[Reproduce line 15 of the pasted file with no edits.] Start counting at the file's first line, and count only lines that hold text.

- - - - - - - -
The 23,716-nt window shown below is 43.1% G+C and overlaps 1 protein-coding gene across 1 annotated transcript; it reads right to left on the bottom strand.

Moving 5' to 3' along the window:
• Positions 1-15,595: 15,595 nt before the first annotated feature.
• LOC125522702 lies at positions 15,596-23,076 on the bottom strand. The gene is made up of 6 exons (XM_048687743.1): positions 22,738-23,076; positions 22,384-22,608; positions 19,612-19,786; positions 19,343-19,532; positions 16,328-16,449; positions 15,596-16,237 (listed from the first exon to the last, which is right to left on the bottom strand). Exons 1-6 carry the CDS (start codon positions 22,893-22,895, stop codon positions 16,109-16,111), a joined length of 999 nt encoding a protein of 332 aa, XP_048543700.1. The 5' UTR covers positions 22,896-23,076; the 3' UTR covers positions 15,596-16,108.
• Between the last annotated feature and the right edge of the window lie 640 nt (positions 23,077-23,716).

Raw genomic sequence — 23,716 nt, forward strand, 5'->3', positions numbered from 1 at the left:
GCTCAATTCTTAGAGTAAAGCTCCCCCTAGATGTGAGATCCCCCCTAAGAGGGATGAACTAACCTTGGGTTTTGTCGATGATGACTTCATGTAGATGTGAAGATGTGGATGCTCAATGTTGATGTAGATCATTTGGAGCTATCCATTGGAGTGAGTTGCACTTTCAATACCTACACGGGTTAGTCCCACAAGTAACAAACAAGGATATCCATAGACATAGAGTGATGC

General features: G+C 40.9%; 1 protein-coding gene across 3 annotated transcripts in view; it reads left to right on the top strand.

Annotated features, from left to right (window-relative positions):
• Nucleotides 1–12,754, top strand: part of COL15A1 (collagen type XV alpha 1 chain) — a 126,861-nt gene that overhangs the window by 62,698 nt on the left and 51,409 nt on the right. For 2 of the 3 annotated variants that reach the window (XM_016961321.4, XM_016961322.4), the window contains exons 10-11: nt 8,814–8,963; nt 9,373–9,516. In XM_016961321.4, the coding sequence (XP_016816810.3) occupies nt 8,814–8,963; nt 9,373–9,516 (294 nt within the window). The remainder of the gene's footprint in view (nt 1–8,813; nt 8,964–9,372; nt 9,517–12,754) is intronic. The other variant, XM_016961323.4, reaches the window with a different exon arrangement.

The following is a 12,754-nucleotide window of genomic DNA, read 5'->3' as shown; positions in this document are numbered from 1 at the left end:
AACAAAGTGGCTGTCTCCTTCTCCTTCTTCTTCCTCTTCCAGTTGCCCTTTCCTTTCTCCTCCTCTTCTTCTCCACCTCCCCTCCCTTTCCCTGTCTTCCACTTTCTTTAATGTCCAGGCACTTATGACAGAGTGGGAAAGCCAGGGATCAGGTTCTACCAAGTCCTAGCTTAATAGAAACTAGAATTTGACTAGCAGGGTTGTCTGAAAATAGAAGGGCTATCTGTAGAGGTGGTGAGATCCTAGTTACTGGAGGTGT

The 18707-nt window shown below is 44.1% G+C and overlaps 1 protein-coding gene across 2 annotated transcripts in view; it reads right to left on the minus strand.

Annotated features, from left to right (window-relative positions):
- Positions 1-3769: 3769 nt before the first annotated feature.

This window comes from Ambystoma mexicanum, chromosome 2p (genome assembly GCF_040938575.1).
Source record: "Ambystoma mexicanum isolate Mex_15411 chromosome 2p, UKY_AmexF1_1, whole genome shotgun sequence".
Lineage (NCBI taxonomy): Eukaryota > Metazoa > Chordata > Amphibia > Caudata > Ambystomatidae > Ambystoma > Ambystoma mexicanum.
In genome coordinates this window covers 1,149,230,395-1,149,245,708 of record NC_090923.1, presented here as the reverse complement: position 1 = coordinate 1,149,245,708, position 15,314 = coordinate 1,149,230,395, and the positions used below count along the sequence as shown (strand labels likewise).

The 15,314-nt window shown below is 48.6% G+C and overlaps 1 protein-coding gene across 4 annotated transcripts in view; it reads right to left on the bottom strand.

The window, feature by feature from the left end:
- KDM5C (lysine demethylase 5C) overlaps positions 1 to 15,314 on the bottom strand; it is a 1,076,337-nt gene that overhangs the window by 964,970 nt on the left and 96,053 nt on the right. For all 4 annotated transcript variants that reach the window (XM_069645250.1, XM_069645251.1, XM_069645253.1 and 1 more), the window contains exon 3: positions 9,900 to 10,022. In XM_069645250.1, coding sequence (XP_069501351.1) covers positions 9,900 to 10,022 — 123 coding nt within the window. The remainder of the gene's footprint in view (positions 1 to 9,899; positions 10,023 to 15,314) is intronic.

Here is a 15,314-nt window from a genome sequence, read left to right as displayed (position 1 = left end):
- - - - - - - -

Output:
- Positions 1-3769: 3769 nt before the first annotated feature.